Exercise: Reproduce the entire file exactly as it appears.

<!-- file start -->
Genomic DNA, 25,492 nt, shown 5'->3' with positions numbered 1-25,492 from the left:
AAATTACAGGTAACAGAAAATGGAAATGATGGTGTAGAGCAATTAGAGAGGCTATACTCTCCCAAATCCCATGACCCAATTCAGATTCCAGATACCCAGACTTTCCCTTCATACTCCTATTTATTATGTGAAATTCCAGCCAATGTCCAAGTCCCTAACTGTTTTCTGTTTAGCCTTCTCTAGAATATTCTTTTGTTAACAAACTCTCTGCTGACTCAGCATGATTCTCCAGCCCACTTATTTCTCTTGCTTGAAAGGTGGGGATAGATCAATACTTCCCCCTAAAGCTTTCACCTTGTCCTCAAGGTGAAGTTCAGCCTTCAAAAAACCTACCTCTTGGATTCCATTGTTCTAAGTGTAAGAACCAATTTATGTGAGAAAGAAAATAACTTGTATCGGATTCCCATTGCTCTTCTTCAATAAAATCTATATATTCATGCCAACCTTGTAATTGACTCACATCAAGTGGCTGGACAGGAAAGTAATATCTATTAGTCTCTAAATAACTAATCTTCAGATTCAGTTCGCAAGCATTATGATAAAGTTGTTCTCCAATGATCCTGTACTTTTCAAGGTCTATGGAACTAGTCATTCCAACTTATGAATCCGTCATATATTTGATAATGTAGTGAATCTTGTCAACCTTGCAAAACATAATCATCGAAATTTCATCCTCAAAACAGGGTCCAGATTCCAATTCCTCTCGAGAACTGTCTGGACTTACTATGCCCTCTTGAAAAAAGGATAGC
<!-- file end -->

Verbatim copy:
Genomic DNA, 25,492 nt, shown 5'->3' with positions numbered 1-25,492 from the left:
AAATTACAGGTAACAGAAAATGGAAATGATGGTGTAGAGCAATTAGAGAGGCTATACTCTCCCAAATCCCATGACCCAATTCAGATTCCAGATACCCAGACTTTCCCTTCATACTCCTATTTATTATGTGAAATTCCAGCCAATGTCCAAGTCCCTAACTGTTTTCTGTTTAGCCTTCTCTAGAATATTCTTTTGTTAACAAACTCTCTGCTGACTCAGCATGATTCTCCAGCCCACTTATTTCTCTTGCTTGAAAGGTGGGGATAGATCAATACTTCCCCCTAAAGCTTTCACCTTGTCCTCAAGGTGAAGTTCAGCCTTCAAAAAACCTACCTCTTGGATTCCATTGTTCTAAGTGTAAGAACCAATTTATGTGAGAAAGAAAATAACTTGTATCGGATTCCCATTGCTCTTCTTCAATAAAATCTATATATTCATGCCAACCTTGTAATTGACTCACATCAAGTGGCTGGACAGGAAAGTAATATCTATTAGTCTCTAAATAACTAATCTTCAGATTCAGTTCGCAAGCATTATGATAAAGTTGTTCTCCAATGATCCTGTACTTTTCAAGGTCTATGGAACTAGTCATTCCAACTTATGAATCCGTCATATATTTGATAATGTAGTGAATCTTGTCAACCTTGCAAAACATAATCATCGAAATTTCATCCTCAAAACAGGGTCCAGATTCCAATTCCTCTCGAGAACTGTCTGGACTTACTATGCCCTCTTGAAAAAAGGATAGC